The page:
The European Central Bank has experienced a major change by abandoning the dogma of inflation ” below but close to 2% “. The institution chaired by Christine Lagarde now allows inflation to exceed 2% temporarily to support activity.
There is no question of raising interest rates, even if inflation exceeds the target ” below but close to 2% Which has been dogma in Frankfurt for the past 18 years. Christine Lagarde, the presidency of the European Central Bank, anticipated the results of the strategic review which were to be announced this autumn. Among these conclusions, a major change for the institution: “ the 2% [d’inflation] are not a cap She said. Consequently, the ECB allows inflation to temporarily exceed 2%, which is its current level in the euro zone.
The rise in prices is the result of the end of the health crisis: after a catastrophic year 2020 in terms of activity, the economic recovery is in full swing in the 19 countries of the euro zone. There is no question of breaking this momentum, the European Central Bank wants to ensure that the recovery takes root. Therefore, there is no question of taking out the monetary artillery and the rise in interest rates to “cool” a temporarily overheated activity.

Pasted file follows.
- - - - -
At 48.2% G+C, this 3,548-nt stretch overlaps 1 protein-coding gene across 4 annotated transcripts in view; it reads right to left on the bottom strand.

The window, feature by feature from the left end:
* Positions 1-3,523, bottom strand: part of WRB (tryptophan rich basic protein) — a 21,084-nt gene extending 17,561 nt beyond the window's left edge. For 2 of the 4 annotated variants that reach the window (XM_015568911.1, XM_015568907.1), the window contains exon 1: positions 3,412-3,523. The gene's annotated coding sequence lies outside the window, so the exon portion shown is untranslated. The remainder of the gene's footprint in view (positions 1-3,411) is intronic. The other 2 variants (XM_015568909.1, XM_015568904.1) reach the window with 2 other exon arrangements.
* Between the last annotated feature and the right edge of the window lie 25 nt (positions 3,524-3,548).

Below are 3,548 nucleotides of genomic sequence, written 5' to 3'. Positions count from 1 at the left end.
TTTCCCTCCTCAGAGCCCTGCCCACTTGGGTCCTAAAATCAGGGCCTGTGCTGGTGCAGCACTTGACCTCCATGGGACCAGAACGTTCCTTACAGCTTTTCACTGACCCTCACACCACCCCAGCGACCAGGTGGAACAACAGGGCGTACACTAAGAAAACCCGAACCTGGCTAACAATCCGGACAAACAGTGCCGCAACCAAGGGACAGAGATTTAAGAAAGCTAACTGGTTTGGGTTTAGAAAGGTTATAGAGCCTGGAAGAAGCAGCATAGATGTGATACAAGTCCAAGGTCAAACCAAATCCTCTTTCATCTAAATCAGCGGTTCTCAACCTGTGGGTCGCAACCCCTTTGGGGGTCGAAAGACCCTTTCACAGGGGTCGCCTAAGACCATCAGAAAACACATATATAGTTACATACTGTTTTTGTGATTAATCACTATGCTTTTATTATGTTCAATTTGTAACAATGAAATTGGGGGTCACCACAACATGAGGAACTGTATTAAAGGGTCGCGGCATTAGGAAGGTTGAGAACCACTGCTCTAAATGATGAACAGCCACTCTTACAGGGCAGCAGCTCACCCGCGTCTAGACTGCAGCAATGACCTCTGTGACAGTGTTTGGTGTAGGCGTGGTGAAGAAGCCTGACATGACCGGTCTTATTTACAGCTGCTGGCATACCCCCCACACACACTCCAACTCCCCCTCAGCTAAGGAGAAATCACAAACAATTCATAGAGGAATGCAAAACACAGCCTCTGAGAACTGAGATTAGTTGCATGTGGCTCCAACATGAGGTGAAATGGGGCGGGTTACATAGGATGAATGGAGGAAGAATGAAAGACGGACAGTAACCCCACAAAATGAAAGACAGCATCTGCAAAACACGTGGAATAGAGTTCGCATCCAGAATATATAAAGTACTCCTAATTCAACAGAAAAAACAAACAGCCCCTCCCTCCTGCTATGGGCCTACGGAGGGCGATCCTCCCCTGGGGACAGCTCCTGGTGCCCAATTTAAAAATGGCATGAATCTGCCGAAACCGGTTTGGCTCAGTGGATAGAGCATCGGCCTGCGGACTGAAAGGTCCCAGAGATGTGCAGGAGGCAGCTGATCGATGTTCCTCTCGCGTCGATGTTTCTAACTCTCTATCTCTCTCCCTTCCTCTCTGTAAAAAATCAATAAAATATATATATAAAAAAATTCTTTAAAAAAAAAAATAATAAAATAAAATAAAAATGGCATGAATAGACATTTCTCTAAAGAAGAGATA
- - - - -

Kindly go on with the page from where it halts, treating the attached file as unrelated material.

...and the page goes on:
A symmetrical lens
This new 2% target, simpler than the convoluted wording imposed by the Bundesbank in 2003, is intended to be more ” symmetrical “: Christine Lagarde explained that being below or above this threshold was” also undesirable “. There is therefore no longer any incentive to post inflation below 2%, which could push the ECB to act preventively and slow down activity. In doing so, the European institution is aligned with the strategy adopted by the US Fed last year.